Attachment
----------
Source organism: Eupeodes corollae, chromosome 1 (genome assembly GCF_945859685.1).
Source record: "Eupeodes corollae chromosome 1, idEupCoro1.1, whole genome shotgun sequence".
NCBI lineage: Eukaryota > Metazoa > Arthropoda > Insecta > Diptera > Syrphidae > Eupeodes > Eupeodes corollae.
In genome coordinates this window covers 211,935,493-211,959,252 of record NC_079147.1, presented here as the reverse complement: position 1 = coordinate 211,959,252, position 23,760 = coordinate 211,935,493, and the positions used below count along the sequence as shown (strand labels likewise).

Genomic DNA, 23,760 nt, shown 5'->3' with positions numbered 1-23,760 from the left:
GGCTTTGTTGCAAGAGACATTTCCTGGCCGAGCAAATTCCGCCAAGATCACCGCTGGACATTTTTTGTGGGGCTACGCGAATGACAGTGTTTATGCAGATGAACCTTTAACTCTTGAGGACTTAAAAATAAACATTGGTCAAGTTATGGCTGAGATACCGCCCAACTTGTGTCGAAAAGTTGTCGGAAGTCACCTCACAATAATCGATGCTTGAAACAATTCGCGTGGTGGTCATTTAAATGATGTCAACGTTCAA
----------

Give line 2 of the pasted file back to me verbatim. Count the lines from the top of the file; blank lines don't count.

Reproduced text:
Source record: "Eupeodes corollae chromosome 1, idEupCoro1.1, whole genome shotgun sequence".